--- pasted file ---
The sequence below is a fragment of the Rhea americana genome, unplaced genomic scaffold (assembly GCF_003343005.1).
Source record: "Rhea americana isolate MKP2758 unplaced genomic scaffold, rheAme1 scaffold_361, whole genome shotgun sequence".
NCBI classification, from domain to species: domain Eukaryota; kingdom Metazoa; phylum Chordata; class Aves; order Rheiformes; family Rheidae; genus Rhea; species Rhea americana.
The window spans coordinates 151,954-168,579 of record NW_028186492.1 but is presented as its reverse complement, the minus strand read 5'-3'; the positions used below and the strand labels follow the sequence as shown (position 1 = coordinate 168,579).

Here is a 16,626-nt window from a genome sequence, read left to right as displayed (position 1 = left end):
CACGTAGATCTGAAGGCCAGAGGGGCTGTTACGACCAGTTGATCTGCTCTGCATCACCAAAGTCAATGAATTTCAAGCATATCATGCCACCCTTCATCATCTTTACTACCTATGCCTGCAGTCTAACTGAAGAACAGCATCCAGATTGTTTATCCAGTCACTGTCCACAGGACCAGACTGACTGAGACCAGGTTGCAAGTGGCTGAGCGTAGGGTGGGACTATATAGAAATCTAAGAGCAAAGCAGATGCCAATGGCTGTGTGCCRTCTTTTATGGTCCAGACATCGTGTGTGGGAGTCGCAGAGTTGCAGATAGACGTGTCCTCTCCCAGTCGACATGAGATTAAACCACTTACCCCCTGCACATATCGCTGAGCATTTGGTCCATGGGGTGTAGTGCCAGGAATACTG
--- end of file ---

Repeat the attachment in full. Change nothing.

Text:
The sequence below is a fragment of the Rhea americana genome, unplaced genomic scaffold (assembly GCF_003343005.1).
Source record: "Rhea americana isolate MKP2758 unplaced genomic scaffold, rheAme1 scaffold_361, whole genome shotgun sequence".
NCBI classification, from domain to species: domain Eukaryota; kingdom Metazoa; phylum Chordata; class Aves; order Rheiformes; family Rheidae; genus Rhea; species Rhea americana.
The window spans coordinates 151,954-168,579 of record NW_028186492.1 but is presented as its reverse complement, the minus strand read 5'-3'; the positions used below and the strand labels follow the sequence as shown (position 1 = coordinate 168,579).

Here is a 16,626-nt window from a genome sequence, read left to right as displayed (position 1 = left end):
CACGTAGATCTGAAGGCCAGAGGGGCTGTTACGACCAGTTGATCTGCTCTGCATCACCAAAGTCAATGAATTTCAAGCATATCATGCCACCCTTCATCATCTTTACTACCTATGCCTGCAGTCTAACTGAAGAACAGCATCCAGATTGTTTATCCAGTCACTGTCCACAGGACCAGACTGACTGAGACCAGGTTGCAAGTGGCTGAGCGTAGGGTGGGACTATATAGAAATCTAAGAGCAAAGCAGATGCCAATGGCTGTGTGCCRTCTTTTATGGTCCAGACATCGTGTGTGGGAGTCGCAGAGTTGCAGATAGACGTGTCCTCTCCCAGTCGACATGAGATTAAACCACTTACCCCCTGCACATATCGCTGAGCATTTGGTCCATGGGGTGTAGTGCCAGGAATACTG